The International Baccalaureate® (IB) Diploma course was established in 1968 to provide students with a balanced education, facilitate geographic and cultural mobility and to promote international understanding.
It was created by teachers at the International School of Geneva, with assistance from several other international schools.
Since then, innovative and committed teachers and examiners from around the world have played a significant role in the development of the program.
The International Baccalaureate® (IB) program aims to do more than other curricula by developing inquiring, knowledgeable and caring young people who are motivated to succeed.
We strive to develop students who will build a better world through intercultural understanding and respect.
IB program frameworks can operate effectively with national curricula at all ages; more than 50% of IB World Schools are state-funded.
The IB's program are different from other curricula because they:
· encourage students of all ages to think critically and challenge assumptions
· develop independently of government and national systems, incorporating quality practice from research and our global community of schools
· encourage students of all ages to consider both local and global contexts
· Develop multilingual students.
Benefits for University
Universities and colleges benefit from recruiting and admitting students from IB program in a range of ways, with IB program developing the knowledge, skills and disposition students need to be successful throughout their university careers.
As a result of their time in the IB, students develop:
- time management skills and a strong sense of self-motivation
- a keen interest in civic engagement
- notable academic ability
- strong research and writing skills
- critical thinking abilities
- An international outlook.
Benefits for students
Students at International Baccalaureate® (IB) World Schools are given a unique education. Students will:
- Be encouraged to think independently and drive their own learning.
- Take part in programs of education that can lead them to some of the highest ranking universities around the world.
- Become more culturally aware, through the development of a second language.
- Be able to engage with people in an increasingly globalized, rapidly changing world.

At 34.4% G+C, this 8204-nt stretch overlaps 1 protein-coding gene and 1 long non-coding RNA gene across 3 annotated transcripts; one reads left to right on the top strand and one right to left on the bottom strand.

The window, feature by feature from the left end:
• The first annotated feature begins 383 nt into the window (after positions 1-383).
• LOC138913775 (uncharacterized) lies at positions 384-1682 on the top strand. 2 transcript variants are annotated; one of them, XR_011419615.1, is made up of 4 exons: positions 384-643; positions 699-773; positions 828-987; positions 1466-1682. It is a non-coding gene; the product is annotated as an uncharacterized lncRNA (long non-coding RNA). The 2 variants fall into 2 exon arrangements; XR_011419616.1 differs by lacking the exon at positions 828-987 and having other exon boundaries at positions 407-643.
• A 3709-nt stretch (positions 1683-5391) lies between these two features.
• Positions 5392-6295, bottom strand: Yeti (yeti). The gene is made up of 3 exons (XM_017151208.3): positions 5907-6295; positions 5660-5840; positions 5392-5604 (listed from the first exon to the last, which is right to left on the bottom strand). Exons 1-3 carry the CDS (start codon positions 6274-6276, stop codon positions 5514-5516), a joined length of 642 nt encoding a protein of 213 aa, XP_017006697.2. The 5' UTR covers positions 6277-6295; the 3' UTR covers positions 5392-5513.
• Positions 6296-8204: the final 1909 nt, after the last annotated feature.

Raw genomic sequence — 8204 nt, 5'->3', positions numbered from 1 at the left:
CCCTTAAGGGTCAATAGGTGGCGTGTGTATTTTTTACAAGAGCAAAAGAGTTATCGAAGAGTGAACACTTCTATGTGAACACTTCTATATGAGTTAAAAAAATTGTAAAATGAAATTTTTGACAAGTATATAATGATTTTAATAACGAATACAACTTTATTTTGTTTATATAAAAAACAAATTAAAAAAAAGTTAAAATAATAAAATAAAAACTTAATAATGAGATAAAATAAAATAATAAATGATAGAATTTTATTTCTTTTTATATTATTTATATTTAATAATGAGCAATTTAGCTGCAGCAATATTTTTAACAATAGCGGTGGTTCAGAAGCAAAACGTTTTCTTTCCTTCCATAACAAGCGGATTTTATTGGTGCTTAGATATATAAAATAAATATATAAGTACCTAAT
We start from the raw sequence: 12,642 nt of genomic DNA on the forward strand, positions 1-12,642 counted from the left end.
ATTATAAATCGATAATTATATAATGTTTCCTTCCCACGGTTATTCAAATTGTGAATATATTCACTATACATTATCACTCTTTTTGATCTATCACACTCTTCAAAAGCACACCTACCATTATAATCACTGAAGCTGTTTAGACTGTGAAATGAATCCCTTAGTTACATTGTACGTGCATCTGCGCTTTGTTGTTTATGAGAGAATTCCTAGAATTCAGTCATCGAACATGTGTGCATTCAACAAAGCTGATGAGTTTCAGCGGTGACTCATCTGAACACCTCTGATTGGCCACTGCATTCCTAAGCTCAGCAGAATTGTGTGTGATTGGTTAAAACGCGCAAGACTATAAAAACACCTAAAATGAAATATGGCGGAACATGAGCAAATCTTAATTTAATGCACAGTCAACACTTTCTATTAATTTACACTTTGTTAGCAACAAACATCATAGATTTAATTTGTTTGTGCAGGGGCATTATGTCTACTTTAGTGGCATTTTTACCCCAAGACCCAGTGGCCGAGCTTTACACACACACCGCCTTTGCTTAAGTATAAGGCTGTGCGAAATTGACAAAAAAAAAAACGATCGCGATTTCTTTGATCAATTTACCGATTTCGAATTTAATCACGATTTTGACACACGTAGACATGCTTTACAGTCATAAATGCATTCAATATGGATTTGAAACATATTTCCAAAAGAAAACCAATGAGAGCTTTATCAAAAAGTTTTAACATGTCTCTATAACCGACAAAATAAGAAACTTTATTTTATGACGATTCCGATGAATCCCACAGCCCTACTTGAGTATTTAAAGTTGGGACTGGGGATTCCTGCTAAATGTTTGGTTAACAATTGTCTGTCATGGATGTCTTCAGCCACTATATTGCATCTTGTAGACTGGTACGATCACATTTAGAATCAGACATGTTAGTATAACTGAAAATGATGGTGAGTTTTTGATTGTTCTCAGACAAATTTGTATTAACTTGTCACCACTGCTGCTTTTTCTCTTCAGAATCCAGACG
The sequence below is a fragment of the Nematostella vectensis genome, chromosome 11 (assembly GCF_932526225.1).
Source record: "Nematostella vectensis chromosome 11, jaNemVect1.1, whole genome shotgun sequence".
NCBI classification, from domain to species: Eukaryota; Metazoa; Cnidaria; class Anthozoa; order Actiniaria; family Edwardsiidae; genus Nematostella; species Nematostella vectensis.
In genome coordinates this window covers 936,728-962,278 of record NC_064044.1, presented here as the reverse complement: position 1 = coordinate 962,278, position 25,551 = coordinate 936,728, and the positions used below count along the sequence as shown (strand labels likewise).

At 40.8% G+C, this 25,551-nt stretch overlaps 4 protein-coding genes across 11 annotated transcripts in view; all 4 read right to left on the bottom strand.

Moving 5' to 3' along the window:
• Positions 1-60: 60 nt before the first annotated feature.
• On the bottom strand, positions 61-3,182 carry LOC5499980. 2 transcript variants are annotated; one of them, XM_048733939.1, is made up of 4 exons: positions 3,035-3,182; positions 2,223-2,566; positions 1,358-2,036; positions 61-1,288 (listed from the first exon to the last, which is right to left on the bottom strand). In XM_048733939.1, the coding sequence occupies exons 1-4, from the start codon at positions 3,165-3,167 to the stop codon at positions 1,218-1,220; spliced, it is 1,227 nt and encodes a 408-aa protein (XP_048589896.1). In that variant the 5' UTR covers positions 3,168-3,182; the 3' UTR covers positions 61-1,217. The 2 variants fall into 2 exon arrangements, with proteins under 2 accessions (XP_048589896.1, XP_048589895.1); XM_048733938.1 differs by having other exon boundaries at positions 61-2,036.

Developing Students in the Diploma Programme
The Diploma Programme (DP) is an academically challenging and balanced program of education.
It addresses the intellectual, social, emotional and physical well-being of students, and is respected by universities across the globe.
Each of the IB's programs, including the DP, is committed to the development of students according to the attributes shown in the IB learner profile.
The program aims to develop students who have excellent breadth and depth of knowledge – students who flourish physically, intellectually, emotionally and ethically.
The IB Learner Profile
The International Baccalaureate® (IB) learner profile describes a broad range of human capacities and responsibilities that go beyond academic success.
They imply a commitment to help all members of the school community learn to respect themselves, others and the world around them.
Each of the IB's programs is committed to the development of students according to the IB learner profile.
The profile's aims to develop learners who are:
The IB Diploma Programme curriculum is made up of six subject groups and three core areas. Through the core, students reflect on the nature of knowledge, complete independent research and undertake projects that often involve community service.
IB Diploma Programme students must choose one subject from each of the five groups (1 to 5), ensuring breadth of knowledge and understanding. In addition students must also choose either an arts subject from group 6 or a second subject from groups 1 to 5 offered by the school.
Group 1 – Studies in Language and Literature
Group 2 – Language Acquisition
Group 3 – Individuals and Societies
Group 4 – Sciences
Group 5 – Mathematics
Group 6 – The Arts
Diploma Programme subjects can be taken at higher level or standard level. At least three and not more than four subjects are taken at higher level (240 teaching hours), while the other subjects are taken at standard level (150 teaching hours).
International Baccalaureate Website
Visit this website for additional Information regarding the program.